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  43. Newton C. A. da Costa & FranciscoAntonio Doria (1994). Gödel Incompleteness in Analysis, with an Application to the Forecasting Problem in the Social Sciences. Philosophia Naturalis 31 (1):1-24.
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  44. Newton da Costa & Francisco Doria (1994). Gödel Incompleteness in Analysis, with an Application to the Forecasting Proble.. Philosophia Naturalis 31:25-62.
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  45. John W. Dawson Jr (2006). Why Do Mathematicians Re-Prove Theorems? Philosophia Mathematica 14 (3):269-286.
    From ancient times to the present, the discovery and presentation of new proofs of previously established theorems has been a salient feature of mathematical practice. Why? What purposes are served by such endeavors? And how do mathematicians judge whether two proofs of the same theorem are essentially different? Consideration of such questions illuminates the roles that proofs play in the validation and communication of mathematical knowledge and raises issues that have yet to be resolved by mathematical logicians. The Appendix, in (...)
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  46. J. W. Dawson (2006). Why Do Mathematicians Re-Prove Theorems? Philosophia Mathematica 14 (3):269-286.
    From ancient times to the present, the discovery and presentation of new proofs of previously established theorems has been a salient feature of mathematical practice. Why? What purposes are served by such endeavors? And how do mathematicians judge whether two proofs of the same theorem are essentially different? Consideration of such questions illuminates the roles that proofs play in the validation and communication of mathematical knowledge and raises issues that have yet to be resolved by mathematical logicians. The Appendix, in (...)
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  47. John W. Dawson (1984). The Reception of Godel's Incompleteness Theorems. PSA: Proceedings of the Biennial Meeting of the Philosophy of Science Association 1984:253 - 271.
    According to several commentators, Kurt Godel's incompleteness discoveries were assimilated promptly and almost without objection by his contemporaries - - a circumstance remarkable enough to call for explanation. Careful examination reveals, however, that there were doubters and critics, as well as defenders and rival claimants to priority. In particular, the reactions of Carnap, Bernays, Zermelo, Post, Finsler, and Russell, among others, are considered in detail. Documentary sources include unpublished correspondence from Godel's Nachlass.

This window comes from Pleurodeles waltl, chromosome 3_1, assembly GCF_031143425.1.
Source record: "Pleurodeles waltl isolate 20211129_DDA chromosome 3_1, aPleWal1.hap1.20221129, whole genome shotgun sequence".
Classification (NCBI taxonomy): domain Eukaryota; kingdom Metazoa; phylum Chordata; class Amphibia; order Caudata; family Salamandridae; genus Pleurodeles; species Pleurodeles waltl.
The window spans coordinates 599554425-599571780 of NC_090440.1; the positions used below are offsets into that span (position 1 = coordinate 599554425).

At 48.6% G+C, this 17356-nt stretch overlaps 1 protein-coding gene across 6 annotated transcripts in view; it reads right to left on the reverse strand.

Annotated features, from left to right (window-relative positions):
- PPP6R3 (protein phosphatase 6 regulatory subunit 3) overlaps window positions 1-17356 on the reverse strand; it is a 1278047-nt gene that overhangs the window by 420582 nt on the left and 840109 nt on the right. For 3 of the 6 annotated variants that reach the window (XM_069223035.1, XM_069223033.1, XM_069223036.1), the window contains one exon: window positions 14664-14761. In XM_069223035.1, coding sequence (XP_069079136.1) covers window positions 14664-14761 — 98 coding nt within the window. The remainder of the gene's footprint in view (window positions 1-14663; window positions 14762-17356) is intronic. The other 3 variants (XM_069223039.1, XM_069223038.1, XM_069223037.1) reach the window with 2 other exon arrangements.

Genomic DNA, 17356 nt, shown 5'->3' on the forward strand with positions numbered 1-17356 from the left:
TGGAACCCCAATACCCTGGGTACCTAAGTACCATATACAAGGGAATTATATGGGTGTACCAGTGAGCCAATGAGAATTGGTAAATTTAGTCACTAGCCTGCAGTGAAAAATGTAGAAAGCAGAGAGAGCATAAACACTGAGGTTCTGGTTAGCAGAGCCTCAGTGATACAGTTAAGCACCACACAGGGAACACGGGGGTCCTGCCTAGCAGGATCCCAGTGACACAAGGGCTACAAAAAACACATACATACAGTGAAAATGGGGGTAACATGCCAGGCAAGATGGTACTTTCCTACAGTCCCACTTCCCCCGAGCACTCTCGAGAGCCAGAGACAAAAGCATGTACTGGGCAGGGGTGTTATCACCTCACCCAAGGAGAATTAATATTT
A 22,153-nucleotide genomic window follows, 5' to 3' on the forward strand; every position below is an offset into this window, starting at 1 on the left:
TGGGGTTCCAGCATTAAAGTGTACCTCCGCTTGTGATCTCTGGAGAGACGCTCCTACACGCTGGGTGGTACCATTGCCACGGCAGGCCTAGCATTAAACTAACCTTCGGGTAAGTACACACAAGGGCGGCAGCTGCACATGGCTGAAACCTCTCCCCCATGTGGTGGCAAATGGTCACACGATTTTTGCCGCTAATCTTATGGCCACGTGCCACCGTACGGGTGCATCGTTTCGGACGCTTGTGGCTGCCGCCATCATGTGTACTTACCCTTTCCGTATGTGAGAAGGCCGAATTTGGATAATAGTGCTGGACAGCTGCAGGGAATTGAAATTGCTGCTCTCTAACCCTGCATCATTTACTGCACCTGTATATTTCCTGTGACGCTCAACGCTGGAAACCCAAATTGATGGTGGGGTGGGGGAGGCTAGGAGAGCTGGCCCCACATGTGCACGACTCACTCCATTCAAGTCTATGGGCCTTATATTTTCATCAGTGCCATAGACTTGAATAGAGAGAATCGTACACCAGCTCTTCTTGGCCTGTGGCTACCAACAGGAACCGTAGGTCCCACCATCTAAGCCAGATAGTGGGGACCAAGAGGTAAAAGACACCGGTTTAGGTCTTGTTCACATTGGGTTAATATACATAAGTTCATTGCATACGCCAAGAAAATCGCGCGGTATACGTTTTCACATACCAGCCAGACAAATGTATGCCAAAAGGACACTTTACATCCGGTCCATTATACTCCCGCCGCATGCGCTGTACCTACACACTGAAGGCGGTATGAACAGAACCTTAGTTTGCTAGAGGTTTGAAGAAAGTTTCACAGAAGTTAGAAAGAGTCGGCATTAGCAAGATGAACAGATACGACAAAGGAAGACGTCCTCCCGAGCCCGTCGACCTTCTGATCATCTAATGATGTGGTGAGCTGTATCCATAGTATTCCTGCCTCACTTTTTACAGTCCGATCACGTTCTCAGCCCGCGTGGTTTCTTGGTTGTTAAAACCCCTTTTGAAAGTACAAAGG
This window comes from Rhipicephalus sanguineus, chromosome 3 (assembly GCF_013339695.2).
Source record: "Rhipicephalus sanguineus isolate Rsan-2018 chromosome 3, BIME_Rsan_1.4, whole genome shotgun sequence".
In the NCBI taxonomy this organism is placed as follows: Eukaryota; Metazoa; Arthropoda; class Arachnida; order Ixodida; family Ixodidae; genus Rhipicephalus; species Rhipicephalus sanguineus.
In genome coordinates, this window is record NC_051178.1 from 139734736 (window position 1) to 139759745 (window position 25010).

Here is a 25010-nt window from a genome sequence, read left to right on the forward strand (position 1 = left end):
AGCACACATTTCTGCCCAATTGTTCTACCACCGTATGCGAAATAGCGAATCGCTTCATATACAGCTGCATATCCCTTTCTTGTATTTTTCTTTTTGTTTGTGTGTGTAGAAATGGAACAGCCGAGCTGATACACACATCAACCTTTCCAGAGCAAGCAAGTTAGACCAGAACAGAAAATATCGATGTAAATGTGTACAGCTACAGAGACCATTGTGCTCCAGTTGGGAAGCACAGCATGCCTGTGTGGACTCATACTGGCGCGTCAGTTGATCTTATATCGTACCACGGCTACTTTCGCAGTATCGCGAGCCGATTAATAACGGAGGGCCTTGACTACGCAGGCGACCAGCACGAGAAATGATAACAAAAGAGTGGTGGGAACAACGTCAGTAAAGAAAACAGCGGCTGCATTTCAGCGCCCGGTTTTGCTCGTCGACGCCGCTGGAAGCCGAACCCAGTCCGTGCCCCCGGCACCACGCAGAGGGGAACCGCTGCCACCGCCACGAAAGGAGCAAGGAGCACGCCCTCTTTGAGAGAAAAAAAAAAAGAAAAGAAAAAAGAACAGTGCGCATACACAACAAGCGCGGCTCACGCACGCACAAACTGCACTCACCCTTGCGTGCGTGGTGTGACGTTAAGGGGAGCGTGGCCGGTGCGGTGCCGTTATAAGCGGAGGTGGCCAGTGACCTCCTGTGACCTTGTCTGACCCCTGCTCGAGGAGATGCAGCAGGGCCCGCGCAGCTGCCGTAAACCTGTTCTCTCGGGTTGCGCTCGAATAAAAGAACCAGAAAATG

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  48. Walter Dean (2015). Arithmetical Reflection and the Provability of Soundness. Philosophia Mathematica 23 (1):31-64.
    Proof-theoretic reflection principles are schemas which attempt to express the soundness of arithmetical theories within their own language, e.g., ${\mathtt{{Prov}_{\mathsf {PA}} \rightarrow \varphi }}$ can be understood to assert that any statement provable in Peano arithmetic is true. It has been repeatedly suggested that justification for such principles follows directly from acceptance of an arithmetical theory $\mathsf {T}$ or indirectly in virtue of their derivability in certain truth-theoretic extensions thereof. This paper challenges this consensus by exploring relationships between reflection principles (...)
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  49. Józef Dębowski (2004). Pułapki komputacjonizmu. Filozofia Nauki 1.
    The paper concerns basic restrictions (and also simplifications and misinterpretations) which happens when one tries to explain mind processes (especially cognitive ones) by an analogy to formal, algorithmical and anticipated computation processes. The paper puts together the most important reasons why these attempts come to grief. The essence of computative reduction is shown among other things on the basic theorems of modern metamathematics. Especially it gives prominence epistemological consequences Gödel's theorems and recent discovers in metamathematics made by Gregory J. Chaitin. (...)
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  50. Michael J. Degnan (1994). Principles and Proofs. Review of Metaphysics 48 (1):154-156.